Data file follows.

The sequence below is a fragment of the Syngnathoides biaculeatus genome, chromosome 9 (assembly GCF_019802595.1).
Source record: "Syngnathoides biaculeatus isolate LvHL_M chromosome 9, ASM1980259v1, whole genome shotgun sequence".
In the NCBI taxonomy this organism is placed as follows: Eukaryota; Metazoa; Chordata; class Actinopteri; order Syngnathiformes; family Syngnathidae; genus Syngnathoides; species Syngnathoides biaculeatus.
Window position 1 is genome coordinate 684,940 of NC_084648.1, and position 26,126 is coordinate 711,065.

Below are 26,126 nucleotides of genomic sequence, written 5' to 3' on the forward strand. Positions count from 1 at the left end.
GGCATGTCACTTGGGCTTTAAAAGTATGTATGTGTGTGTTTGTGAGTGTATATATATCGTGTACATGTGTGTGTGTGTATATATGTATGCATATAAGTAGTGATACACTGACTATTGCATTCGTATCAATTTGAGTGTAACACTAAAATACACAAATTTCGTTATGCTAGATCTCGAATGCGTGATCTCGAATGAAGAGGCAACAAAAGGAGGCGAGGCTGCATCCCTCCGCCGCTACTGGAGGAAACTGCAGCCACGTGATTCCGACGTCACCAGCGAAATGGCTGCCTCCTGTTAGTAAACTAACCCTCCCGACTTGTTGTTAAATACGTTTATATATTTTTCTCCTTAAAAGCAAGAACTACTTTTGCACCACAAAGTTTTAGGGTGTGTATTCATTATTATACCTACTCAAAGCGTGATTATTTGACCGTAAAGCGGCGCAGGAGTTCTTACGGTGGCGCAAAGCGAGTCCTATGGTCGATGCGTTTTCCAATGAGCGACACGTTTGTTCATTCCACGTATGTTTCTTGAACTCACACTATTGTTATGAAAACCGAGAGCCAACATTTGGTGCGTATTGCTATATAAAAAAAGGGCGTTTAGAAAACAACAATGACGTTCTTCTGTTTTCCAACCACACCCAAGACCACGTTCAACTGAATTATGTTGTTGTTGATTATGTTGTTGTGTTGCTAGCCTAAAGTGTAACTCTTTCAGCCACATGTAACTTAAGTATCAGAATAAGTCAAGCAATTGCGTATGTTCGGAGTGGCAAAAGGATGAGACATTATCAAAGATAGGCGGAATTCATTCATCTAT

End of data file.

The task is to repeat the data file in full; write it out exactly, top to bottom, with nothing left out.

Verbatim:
The sequence below is a fragment of the Syngnathoides biaculeatus genome, chromosome 9 (assembly GCF_019802595.1).
Source record: "Syngnathoides biaculeatus isolate LvHL_M chromosome 9, ASM1980259v1, whole genome shotgun sequence".
In the NCBI taxonomy this organism is placed as follows: Eukaryota; Metazoa; Chordata; class Actinopteri; order Syngnathiformes; family Syngnathidae; genus Syngnathoides; species Syngnathoides biaculeatus.
Window position 1 is genome coordinate 684,940 of NC_084648.1, and position 26,126 is coordinate 711,065.

Below are 26,126 nucleotides of genomic sequence, written 5' to 3' on the forward strand. Positions count from 1 at the left end.
GGCATGTCACTTGGGCTTTAAAAGTATGTATGTGTGTGTTTGTGAGTGTATATATATCGTGTACATGTGTGTGTGTGTATATATGTATGCATATAAGTAGTGATACACTGACTATTGCATTCGTATCAATTTGAGTGTAACACTAAAATACACAAATTTCGTTATGCTAGATCTCGAATGCGTGATCTCGAATGAAGAGGCAACAAAAGGAGGCGAGGCTGCATCCCTCCGCCGCTACTGGAGGAAACTGCAGCCACGTGATTCCGACGTCACCAGCGAAATGGCTGCCTCCTGTTAGTAAACTAACCCTCCCGACTTGTTGTTAAATACGTTTATATATTTTTCTCCTTAAAAGCAAGAACTACTTTTGCACCACAAAGTTTTAGGGTGTGTATTCATTATTATACCTACTCAAAGCGTGATTATTTGACCGTAAAGCGGCGCAGGAGTTCTTACGGTGGCGCAAAGCGAGTCCTATGGTCGATGCGTTTTCCAATGAGCGACACGTTTGTTCATTCCACGTATGTTTCTTGAACTCACACTATTGTTATGAAAACCGAGAGCCAACATTTGGTGCGTATTGCTATATAAAAAAAGGGCGTTTAGAAAACAACAATGACGTTCTTCTGTTTTCCAACCACACCCAAGACCACGTTCAACTGAATTATGTTGTTGTTGATTATGTTGTTGTGTTGCTAGCCTAAAGTGTAACTCTTTCAGCCACATGTAACTTAAGTATCAGAATAAGTCAAGCAATTGCGTATGTTCGGAGTGGCAAAAGGATGAGACATTATCAAAGATAGGCGGAATTCATTCATCTAT